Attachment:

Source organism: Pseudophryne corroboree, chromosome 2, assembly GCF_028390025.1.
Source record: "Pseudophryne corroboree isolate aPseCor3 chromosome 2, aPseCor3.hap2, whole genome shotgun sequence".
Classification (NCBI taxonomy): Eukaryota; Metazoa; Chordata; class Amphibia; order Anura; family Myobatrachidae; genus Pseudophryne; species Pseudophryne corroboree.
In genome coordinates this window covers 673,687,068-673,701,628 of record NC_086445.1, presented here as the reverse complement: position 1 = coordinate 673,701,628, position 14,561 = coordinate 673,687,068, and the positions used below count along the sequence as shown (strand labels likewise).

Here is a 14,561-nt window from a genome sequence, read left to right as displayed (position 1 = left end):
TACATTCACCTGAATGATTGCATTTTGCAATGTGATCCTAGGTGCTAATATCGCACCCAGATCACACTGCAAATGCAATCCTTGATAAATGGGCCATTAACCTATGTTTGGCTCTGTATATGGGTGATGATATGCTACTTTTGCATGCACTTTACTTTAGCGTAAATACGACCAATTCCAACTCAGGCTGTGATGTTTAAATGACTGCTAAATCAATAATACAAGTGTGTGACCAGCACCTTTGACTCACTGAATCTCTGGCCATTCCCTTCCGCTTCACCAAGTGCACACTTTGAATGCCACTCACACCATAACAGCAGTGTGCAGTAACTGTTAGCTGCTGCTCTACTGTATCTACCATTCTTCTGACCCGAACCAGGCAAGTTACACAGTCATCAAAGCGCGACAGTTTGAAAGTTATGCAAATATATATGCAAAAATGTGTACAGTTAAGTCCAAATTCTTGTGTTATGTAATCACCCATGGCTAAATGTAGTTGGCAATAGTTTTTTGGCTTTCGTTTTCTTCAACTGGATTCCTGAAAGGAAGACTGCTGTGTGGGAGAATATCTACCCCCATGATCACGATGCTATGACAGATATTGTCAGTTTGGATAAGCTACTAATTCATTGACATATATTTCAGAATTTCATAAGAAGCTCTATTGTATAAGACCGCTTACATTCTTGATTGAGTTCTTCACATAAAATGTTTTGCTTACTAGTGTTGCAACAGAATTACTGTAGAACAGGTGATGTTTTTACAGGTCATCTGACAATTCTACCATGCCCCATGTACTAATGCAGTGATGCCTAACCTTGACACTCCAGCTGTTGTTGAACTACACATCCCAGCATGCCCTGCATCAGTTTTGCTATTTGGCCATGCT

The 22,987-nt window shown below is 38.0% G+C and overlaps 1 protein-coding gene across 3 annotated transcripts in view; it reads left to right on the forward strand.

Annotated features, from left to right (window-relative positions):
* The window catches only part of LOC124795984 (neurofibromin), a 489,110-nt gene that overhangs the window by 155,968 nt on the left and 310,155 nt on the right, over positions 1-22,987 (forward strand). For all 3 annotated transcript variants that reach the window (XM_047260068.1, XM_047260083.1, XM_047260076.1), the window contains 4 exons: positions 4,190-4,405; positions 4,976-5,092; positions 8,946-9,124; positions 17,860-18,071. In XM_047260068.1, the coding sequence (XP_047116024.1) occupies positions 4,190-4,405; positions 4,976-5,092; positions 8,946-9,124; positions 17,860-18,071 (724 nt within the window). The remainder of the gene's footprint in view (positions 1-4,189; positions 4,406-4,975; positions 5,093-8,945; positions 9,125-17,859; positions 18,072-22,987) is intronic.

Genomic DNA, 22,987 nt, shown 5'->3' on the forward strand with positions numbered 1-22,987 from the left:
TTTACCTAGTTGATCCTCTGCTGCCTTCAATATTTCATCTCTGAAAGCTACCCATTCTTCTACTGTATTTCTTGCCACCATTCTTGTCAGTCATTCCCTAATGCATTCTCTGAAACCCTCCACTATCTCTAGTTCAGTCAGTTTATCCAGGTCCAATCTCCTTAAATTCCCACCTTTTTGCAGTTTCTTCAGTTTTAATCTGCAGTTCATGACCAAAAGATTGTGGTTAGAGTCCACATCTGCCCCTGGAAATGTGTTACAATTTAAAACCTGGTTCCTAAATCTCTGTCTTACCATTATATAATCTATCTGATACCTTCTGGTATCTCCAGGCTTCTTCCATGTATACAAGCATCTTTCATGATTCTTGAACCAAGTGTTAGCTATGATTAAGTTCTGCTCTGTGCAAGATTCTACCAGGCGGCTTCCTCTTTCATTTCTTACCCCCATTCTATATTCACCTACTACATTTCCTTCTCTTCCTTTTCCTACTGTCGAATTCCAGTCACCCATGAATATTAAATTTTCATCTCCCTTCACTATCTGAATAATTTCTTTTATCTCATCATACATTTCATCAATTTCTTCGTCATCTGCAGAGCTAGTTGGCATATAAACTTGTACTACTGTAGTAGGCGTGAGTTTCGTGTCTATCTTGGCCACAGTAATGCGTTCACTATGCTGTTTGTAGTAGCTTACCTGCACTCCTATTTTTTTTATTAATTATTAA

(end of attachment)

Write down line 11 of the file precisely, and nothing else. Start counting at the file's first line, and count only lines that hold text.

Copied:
TTTACCTAGTTGATCCTCTGCTGCCTTCAATATTTCATCTCTGAAAGCTACCCATTCTTCTACTGTATTTCTTGCCACCATTCTTGTCAGTCATTCCCTAATGCATTCTCTGAAACCCTCCACTATCTCTAGTTCAGTCAGTTTATCCAGGTCCAATCTCCTTAAATTCCCACCTTTTTGCAGTTTCTTCAGTTTTAATCTGCAGTTCATGACCAAAAGATTGTGGTTAGAGTCCACATCTGCCCCTGGAAATGTGTTACAATTTAAAACCTGGTTCCTAAATCTCTGTCTTACCATTATATAATCTATCTGATACCTTCTGGTATCTCCAGGCTTCTTCCATGTATACAAGCATCTTTCATGATTCTTGAACCAAGTGTTAGCTATGATTAAGTTCTGCTCTGTGCAAGATTCTACCAGGCGGCTTCCTCTTTCATTTCTTACCCCCATTCTATATTCACCTACTACATTTCCTTCTCTTCCTTTTCCTACTGTCGAATTCCAGTCACCCATGAATATTAAATTTTCATCTCCCTTCACTATCTGAATAATTTCTTTTATCTCATCATACATTTCATCAATTTCTTCGTCATCTGCAGAGCTAGTTGGCATATAAACTTGTACTACTGTAGTAGGCGTGAGTTTCGTGTCTATCTTGGCCACAGTAATGCGTTCACTATGCTGTTTGTAGTAGCTTACCTGCACTCCTATTTTTTTTATTAATTATTAA